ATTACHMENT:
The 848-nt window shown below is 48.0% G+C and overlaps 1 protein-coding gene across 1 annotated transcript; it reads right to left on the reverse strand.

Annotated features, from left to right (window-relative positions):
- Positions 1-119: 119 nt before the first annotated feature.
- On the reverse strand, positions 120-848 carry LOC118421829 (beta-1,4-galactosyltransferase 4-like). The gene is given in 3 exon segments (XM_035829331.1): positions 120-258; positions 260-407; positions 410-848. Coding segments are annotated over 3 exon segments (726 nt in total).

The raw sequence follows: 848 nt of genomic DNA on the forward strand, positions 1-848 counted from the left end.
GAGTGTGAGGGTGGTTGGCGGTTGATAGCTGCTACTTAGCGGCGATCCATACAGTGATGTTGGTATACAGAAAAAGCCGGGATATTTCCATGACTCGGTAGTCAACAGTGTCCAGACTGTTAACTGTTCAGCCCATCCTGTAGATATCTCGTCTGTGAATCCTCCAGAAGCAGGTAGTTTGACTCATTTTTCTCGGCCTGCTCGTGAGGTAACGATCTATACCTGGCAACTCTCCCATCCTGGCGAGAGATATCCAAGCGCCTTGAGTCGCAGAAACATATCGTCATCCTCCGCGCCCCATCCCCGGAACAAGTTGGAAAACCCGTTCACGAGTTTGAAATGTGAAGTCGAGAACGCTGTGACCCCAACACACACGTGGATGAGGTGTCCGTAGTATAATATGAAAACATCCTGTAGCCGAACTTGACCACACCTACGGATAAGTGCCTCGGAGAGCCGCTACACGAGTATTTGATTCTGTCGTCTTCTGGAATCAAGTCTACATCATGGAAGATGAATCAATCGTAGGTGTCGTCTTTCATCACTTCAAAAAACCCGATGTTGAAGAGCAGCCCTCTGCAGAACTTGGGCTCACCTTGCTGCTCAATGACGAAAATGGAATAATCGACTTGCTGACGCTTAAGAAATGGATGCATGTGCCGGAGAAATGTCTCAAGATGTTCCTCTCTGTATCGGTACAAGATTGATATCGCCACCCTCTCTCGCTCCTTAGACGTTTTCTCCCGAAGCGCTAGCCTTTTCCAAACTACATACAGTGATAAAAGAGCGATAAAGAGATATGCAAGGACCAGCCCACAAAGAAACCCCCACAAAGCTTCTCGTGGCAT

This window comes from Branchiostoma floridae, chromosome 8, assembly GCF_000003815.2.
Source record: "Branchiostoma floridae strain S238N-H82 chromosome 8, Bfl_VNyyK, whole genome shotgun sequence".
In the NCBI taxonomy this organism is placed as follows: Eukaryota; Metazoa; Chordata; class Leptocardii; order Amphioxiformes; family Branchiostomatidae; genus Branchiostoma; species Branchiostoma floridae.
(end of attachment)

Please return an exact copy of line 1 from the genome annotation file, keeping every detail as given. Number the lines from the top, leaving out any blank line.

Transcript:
The 848-nt window shown below is 48.0% G+C and overlaps 1 protein-coding gene across 1 annotated transcript; it reads right to left on the reverse strand.